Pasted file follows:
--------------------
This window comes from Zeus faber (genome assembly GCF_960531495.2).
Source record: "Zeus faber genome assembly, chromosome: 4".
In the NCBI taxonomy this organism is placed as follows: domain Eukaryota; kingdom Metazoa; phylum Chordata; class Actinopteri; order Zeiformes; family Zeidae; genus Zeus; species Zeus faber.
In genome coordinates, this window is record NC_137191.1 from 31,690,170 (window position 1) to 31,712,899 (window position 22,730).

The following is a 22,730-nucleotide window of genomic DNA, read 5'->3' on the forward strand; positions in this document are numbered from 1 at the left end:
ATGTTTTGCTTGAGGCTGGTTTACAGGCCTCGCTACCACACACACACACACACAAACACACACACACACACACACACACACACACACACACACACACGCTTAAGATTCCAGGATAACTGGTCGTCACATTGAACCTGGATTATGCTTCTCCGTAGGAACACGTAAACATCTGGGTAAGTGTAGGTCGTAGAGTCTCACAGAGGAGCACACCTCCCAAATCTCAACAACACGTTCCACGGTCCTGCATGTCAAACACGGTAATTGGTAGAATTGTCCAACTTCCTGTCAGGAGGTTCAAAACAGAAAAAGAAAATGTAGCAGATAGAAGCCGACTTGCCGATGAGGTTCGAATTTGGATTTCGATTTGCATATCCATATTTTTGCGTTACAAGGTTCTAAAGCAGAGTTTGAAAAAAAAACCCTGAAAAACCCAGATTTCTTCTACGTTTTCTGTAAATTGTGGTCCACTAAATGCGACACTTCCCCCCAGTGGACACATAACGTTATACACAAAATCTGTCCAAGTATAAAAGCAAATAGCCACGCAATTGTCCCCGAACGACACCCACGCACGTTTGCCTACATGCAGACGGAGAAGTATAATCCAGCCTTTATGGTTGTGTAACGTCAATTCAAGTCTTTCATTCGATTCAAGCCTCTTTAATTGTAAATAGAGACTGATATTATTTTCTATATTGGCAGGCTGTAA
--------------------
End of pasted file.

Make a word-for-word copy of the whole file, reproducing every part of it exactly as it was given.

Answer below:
This window comes from Zeus faber (genome assembly GCF_960531495.2).
Source record: "Zeus faber genome assembly, chromosome: 4".
In the NCBI taxonomy this organism is placed as follows: domain Eukaryota; kingdom Metazoa; phylum Chordata; class Actinopteri; order Zeiformes; family Zeidae; genus Zeus; species Zeus faber.
In genome coordinates, this window is record NC_137191.1 from 31,690,170 (window position 1) to 31,712,899 (window position 22,730).

The following is a 22,730-nucleotide window of genomic DNA, read 5'->3' on the forward strand; positions in this document are numbered from 1 at the left end:
ATGTTTTGCTTGAGGCTGGTTTACAGGCCTCGCTACCACACACACACACACACAAACACACACACACACACACACACACACACACACACACACACACGCTTAAGATTCCAGGATAACTGGTCGTCACATTGAACCTGGATTATGCTTCTCCGTAGGAACACGTAAACATCTGGGTAAGTGTAGGTCGTAGAGTCTCACAGAGGAGCACACCTCCCAAATCTCAACAACACGTTCCACGGTCCTGCATGTCAAACACGGTAATTGGTAGAATTGTCCAACTTCCTGTCAGGAGGTTCAAAACAGAAAAAGAAAATGTAGCAGATAGAAGCCGACTTGCCGATGAGGTTCGAATTTGGATTTCGATTTGCATATCCATATTTTTGCGTTACAAGGTTCTAAAGCAGAGTTTGAAAAAAAAACCCTGAAAAACCCAGATTTCTTCTACGTTTTCTGTAAATTGTGGTCCACTAAATGCGACACTTCCCCCCAGTGGACACATAACGTTATACACAAAATCTGTCCAAGTATAAAAGCAAATAGCCACGCAATTGTCCCCGAACGACACCCACGCACGTTTGCCTACATGCAGACGGAGAAGTATAATCCAGCCTTTATGGTTGTGTAACGTCAATTCAAGTCTTTCATTCGATTCAAGCCTCTTTAATTGTAAATAGAGACTGATATTATTTTCTATATTGGCAGGCTGTAA